– Roy Iaidoka

First Iai Class of the New Year and “First” Kendo Class Ever

I could have started off the new year a little better in my practice as I was late after peeling my car like an orange.

Ottawa was hit pretty bad by freezing rain. I felt like I needed ice skates to reach my car. I also had a fun time parking near the dojo as is common with this kind of weather because it seems that although class doesn’t start until 1pm, whoever is contracted to clear snow on that road never cleans the snow from the only side of the road that the parking signs are posted on. With my tiny car, I can’t take the deep snow without ending up stuck.

We ran through Oku Iai kata. They were on number 4 when I got there. I did my standing etiquette and joined the others. It was a smaller than usual class because of the weather.

After spending the holidays doing an abundance of artistic things, I felt more in tune with my spirit and it wasn’t so hard to understand some of the things that were taught. I’ve also started to read Musashi’s book and I have a new appreciation for some of the Iaido kata. There are so many things that could be happening that could be either strategic or happenstance.

The heater was malfunctioning in the dojo, so my feet were so chilled they felt like they were losing circulation. It kicked back on during kendo when we didn’t need to be warmed up anymore. That “Murphy” is a character.

I went to Kendo today after Iaido. It was my first class of Kendo, well, technically my second. I did Kendo one day in June 2013. The first day I ever attended a class at Tateyama, I did all three, Jodo, Iaido, and Kendo. It was too much. My feet were killing me, so I decided to just do Jo and picked up Iaido soon after. I also thought it was silly that they yelled the name of the body part they are attacking in Kendo, but they don’t do that in an actual match, just practice.

I initially studied Jo because I thought it would be like the Bo techniques that I was already somewhat familiar with. It wasn’t familiar at all. I left Jo when I began my career in roller derby, which is currently on hold due to a neck injury that hasn’t fully healed.

Having more than a year in between when I first tried Kendo and now, I understand more why it’s important to study Kendo, if you are able to, while studying Iaido. I felt a sense of urgency with Kendo that can only help my Iai. Also, my arms are quite sore from the weight of the shinai and the frequency that I had to move it. Kendo does more to teach Ki Ken Tai no Ichi because of the need for Kiai (battle cry) as you cut. I can feel callouses forming in my hands from tenouchi, which is applying a grip as though you are ringing a towel out. It’s purpose is to stop the sword at the appropriate height. You get more of an idea of timing. You also work on targets constantly with a more clear necessity. With Iai, often we are practicing against an imaginary opponent, which can make it hard to judge things. In Kendo, we faced a different direction that made use of the mirrors, so we could always see our target even while practicing the fundamentals with no partner.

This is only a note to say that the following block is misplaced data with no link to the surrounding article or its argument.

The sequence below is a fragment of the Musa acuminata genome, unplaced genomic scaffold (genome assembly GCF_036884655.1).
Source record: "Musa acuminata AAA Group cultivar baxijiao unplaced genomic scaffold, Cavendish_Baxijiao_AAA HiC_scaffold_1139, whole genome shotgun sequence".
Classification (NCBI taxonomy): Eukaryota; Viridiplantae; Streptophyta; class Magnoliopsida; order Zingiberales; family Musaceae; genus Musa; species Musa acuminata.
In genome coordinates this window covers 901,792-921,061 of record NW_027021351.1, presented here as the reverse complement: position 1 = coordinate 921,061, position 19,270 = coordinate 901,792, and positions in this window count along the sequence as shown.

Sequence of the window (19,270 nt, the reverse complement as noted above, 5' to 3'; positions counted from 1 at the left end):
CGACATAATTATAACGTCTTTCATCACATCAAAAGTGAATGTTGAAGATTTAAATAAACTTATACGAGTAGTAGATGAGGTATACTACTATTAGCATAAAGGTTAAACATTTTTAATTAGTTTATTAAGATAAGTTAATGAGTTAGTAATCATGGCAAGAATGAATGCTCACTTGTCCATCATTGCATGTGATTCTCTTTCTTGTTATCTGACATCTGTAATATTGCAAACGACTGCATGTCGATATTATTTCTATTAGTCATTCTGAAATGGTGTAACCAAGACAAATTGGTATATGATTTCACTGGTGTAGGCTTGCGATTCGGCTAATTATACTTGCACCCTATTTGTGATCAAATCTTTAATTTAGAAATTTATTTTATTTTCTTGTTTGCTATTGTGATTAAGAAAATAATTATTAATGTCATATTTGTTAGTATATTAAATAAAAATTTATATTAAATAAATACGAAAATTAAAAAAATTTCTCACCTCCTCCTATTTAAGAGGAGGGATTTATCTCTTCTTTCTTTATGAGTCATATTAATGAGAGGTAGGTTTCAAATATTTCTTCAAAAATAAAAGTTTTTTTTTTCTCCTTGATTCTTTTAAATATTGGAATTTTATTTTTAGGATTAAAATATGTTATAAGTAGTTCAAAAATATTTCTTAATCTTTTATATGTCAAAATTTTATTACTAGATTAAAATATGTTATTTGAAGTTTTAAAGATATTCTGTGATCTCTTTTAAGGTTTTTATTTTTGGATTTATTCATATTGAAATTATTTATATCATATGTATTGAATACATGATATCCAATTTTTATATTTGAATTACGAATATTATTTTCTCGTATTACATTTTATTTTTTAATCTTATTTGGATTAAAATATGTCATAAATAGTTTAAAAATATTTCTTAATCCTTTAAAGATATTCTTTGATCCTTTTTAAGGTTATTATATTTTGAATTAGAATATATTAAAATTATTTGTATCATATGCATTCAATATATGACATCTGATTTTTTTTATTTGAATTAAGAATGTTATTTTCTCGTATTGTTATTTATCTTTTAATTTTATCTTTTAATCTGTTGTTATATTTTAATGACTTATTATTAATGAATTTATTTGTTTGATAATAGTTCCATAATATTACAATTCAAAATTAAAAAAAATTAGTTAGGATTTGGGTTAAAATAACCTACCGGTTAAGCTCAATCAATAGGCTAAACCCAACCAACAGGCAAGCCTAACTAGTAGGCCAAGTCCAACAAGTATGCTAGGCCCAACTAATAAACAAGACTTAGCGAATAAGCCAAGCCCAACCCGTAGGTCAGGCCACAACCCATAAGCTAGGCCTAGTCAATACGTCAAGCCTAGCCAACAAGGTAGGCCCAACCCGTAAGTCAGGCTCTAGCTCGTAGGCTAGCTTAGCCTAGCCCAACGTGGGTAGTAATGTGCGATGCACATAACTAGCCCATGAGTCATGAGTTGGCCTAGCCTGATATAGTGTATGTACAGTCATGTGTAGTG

There’s a lot of fast footwork in Kendo, and loud yelling with the Kiai. Being less than 5 foot tall, it was quite challenging to make it across the dojo floor with any expedience. With it being my first day too, I just tried to do it as best I could without knowing if I was doing all right. It’s quite difficult to get the footwork down for some reason despite the fact that it doesn’t change much, if at all.

My main goal currently with Kendo is simply to use it to improve my Iaido. Maybe it’ll grow on me though and I’ll come to love it just as much. Right now I doubt that, but stranger things have happened.

– Roy Iaidoka